More people than ever are working from home in the wake of coronavirus, and for those of us who are adjusting to this new normal, building new routines can be a challenge. Take exercise, for instance: If you were used to walking to and from your favorite lunch spot near the office, you might need a different strategy. Or if your gym is closed, as many now are, you may need to try an at-home workout to continue to fit movement into your day.

We asked our Thrive community to share the small ways they stay active when working from home. Which of these ideas will you try?

Set alarms to stand up and stretch

“I find it helpful to build exercise into your routine. I have an Apple Watch that tells me when I have been sitting too long without a break. I make it a point to use those alarms to take short breaks where I tend to stretch and exercise.”

—Phil La Duke, business consultant and author, Detroit, MI

Join an online yoga class

“The yoga studios I go to for classes are all closed, so I have shifted to online classes. One site with pre-recorded free yoga classes that I’ve been loving is Down Under Yoga. I plan to do the classes out on the deck when we have a warm day!”

—Cindy J., executive search and H.R. consultant, Boston, MA

Have a solo dance party

“I’m starting each morning with a solo dance party to begin my day on a positive note and to get the stress-relieving endorphins flowing. It only takes five minutes and it really elevates my mood, and makes me laugh. I’ve been especially loving Lady Gaga’s new song, and pretending that I’m dancing at her concert.”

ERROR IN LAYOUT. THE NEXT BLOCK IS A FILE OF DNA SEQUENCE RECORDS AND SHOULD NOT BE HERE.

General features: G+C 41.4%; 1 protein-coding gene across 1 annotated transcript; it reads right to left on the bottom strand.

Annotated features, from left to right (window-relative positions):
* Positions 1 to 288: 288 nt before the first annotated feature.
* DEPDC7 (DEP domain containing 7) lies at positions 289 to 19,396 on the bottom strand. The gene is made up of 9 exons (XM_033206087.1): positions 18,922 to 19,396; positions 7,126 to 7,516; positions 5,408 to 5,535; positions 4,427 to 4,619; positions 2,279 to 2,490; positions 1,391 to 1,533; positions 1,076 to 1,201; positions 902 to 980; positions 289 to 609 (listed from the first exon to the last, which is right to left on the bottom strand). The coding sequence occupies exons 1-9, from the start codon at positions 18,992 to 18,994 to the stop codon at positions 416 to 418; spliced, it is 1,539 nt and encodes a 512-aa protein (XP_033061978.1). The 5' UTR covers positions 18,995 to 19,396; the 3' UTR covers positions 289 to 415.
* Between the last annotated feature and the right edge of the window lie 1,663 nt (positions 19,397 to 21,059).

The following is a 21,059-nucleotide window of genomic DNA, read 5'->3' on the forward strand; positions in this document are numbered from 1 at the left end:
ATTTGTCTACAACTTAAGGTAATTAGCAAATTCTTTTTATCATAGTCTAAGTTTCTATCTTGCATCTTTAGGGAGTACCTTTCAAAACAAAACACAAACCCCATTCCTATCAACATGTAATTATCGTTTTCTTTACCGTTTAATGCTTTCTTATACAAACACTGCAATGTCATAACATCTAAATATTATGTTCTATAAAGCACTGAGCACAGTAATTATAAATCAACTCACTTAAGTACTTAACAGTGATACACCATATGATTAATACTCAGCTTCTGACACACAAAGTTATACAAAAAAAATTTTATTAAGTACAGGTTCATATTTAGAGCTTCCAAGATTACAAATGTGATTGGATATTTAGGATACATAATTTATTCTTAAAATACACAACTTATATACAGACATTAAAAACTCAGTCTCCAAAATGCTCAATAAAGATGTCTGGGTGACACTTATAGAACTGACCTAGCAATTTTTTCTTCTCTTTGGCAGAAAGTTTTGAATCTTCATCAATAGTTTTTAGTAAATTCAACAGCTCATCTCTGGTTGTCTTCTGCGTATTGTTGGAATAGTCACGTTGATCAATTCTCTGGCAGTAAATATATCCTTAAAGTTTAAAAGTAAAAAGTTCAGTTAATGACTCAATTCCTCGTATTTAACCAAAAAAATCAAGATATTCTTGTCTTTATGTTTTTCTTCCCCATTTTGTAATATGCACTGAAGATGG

—Lisa Abramson, executive coach, Menlo Park, CA

Use household items as weights 

“As someone who is used to going to the gym every morning, I’ve now had to improvise. I still wake up early to move my body, and these past couple of days I’ve gotten creative by using a sack of potatoes as weights. I try to wake up and move every single day before work.”

—Katie, PR manager, Seville, Spain

Put on workout clothes when you wake up

“I typically find that if I say I’m going to work out everyday, and then I skip two days, my most likely response is to quit altogether. So instead, I start with something small. For example, for the next four days, I am committing to putting my workout clothes on in the morning. That’s the only requirement. If I do more, that’s great! The end result is that I usually end up actually working out. But starting small works great for those of us who tend to have that all-or-nothing mindset.”

—Becky Morrison, executive coach, Ashburn, VA

Start the day with a plank hold

“I love to start the day with a little fitness challenge by holding a plank. It works out so many areas of the body, and it also benefits your mental health. I suggest starting with a 30-second plank, and then moving your way up to 45 seconds, and then a minute. I do this three times a day!”

—Camilla Thompson, well-being coach, Sydney, Australia 

Try the seven-minute workout app

“I always plan at least one break in the morning and in the afternoon to get active, and I use apps like the 7-Minute Workout to get moving and relax. It has helped me move during the day and focus better when I return to my computer.”

—Isabelle Bart, marketing director, Irvine, CA

Use an at-home spin bike

“I keep a routine of indoor-cycling, as I have had a spin bike in my living room for the last few years. A lot of my day time is spent on my laptop with virtual meetings and calls. I try to carve out one hour in the morning when I can do a digital spin class before I start my work. It keeps me grounded, moves my muscles, and relaxes my mind.”